The LR version has no designated crew rest area. It's highly likely that the XLR won't have either. The normal way of getting round this is to designate one First Class/Business Class seat next to the cockpit and rotate the flight crew in to it. Unfortunately the cabin crew aren't so lucky.
You are so not joking. We were on an intra-US Delta flight having booked one of their extra-wide, extra-legroom seats when this git of a large American crashes down into the seat beside me, knocking me aside in the process and slapping his hands down on the armrests. Happy chappy - got both armrests despite being late on the plane. I said nothing but gradually proceeded to invade his space over the course of the next half-hour until he was so uncomfortable that he moved across to the other side of his seat.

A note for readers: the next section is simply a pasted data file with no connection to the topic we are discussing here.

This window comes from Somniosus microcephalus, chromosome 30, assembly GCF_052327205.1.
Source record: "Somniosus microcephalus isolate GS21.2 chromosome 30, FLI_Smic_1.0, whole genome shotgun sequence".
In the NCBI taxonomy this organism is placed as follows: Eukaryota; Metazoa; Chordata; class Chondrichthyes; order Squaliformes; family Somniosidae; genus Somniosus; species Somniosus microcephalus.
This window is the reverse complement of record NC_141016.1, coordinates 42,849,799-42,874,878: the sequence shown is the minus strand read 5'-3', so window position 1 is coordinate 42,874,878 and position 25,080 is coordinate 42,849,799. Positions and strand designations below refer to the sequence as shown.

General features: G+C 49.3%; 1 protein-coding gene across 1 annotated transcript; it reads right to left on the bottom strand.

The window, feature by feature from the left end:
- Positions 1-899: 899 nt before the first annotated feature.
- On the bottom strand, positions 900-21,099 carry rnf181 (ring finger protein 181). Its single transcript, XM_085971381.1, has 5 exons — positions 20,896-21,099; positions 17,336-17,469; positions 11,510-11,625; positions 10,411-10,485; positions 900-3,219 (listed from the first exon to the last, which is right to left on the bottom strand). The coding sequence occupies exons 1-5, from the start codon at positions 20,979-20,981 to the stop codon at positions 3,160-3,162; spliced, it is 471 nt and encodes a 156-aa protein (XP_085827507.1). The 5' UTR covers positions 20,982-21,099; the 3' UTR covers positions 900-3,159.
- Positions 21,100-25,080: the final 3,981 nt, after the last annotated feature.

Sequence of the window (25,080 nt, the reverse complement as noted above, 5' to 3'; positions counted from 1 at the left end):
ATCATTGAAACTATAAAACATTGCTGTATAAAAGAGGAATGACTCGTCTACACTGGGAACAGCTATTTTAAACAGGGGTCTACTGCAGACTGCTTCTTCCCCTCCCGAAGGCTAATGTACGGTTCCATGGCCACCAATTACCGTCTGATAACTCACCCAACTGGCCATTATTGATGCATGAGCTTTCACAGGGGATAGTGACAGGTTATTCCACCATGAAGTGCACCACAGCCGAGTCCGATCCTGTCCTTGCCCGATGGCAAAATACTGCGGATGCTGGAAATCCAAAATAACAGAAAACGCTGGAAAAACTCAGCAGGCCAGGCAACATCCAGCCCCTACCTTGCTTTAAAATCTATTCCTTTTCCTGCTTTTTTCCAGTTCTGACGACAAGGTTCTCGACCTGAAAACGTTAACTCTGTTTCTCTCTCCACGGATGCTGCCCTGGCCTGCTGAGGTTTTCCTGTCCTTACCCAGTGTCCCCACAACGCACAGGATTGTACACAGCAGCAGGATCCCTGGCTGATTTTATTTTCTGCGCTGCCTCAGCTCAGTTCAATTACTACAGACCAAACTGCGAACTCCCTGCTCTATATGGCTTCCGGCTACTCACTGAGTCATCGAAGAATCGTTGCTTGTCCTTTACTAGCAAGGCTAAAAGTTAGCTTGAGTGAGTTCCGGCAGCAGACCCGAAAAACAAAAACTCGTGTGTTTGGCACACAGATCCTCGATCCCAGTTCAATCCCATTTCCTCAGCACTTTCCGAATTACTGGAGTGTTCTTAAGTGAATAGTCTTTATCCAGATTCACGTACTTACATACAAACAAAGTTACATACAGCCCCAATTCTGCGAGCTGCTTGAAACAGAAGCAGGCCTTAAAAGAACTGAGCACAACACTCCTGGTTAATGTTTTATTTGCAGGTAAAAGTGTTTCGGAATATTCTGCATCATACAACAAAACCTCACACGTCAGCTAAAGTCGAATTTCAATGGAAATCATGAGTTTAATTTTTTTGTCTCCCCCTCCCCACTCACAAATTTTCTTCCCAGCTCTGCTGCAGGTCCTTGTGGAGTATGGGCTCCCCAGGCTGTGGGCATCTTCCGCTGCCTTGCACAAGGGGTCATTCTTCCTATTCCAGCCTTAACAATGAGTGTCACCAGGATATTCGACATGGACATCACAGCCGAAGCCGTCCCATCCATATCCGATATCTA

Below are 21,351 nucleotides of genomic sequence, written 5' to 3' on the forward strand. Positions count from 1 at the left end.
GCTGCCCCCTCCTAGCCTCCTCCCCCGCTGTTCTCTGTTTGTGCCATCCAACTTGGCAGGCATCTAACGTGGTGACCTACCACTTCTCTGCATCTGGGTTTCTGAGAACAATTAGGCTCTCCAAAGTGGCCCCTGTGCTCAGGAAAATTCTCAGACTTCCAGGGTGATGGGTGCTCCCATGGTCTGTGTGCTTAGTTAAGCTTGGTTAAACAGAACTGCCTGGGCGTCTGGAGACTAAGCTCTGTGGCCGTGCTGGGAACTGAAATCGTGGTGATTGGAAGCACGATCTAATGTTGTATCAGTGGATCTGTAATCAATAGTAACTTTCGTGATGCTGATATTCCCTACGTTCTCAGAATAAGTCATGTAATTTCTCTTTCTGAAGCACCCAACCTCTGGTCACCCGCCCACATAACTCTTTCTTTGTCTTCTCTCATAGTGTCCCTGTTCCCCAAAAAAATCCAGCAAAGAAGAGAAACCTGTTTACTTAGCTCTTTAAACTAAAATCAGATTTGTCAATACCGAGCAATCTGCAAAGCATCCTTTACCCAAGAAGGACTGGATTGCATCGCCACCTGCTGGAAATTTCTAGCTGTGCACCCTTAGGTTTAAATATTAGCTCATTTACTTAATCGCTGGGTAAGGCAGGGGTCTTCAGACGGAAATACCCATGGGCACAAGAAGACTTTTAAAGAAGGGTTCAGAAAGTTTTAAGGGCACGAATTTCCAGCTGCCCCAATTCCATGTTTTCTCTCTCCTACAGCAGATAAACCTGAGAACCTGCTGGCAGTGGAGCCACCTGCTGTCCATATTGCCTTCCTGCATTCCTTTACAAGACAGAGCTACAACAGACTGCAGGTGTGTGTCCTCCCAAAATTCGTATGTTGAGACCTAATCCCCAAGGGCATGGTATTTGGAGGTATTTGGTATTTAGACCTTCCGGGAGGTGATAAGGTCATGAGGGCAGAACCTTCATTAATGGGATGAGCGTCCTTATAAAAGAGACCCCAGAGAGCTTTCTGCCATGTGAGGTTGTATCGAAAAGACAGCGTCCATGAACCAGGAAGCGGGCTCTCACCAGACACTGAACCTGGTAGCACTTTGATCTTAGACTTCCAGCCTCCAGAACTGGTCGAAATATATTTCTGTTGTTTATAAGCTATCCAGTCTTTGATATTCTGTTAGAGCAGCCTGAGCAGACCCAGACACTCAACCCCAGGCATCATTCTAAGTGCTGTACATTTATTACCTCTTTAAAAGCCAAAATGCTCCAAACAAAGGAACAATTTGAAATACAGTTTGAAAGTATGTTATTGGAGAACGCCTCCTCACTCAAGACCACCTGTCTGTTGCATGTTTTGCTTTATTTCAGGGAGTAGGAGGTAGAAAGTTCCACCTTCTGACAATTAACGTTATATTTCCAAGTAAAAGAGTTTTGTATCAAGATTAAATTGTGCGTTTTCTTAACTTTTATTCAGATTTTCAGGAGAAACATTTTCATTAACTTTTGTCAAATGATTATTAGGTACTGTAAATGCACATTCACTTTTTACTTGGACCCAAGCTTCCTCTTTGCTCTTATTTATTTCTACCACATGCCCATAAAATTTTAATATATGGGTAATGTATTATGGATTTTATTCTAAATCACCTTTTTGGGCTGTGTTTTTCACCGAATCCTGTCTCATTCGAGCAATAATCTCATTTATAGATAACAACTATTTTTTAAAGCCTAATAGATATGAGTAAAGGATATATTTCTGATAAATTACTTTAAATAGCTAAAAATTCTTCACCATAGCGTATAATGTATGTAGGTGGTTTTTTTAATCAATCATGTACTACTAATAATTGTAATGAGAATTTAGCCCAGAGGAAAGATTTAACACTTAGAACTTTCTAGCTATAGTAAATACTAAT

You don't always have to make a fuss...
"The likes of AliPay and WeChatPay are very widely used within China and have perhaps paved the way for easy acceptance of the Digital Yuan."
And the eventual banning of WeChatPay and Alipay in favour of the Digital Yuan. Centralised tracing of who's paying who, donchaknow? All in favour of the CCP's Digital Yuan, raise their hands.
(Not in a good mood today. The shit hit the fan before I'd even got to my desk and it's only ten feet from the door!)
I was looking at some not-so-old web code of mine (five years old IIRC) just three days ago. Most of it is HTML5/CSS, but buried in there is a small piece piece of JS to drive YouTube videos and buried in the JS is a 'deal with IE' branch...
Die? Nope. It's gonna join the cockroaches.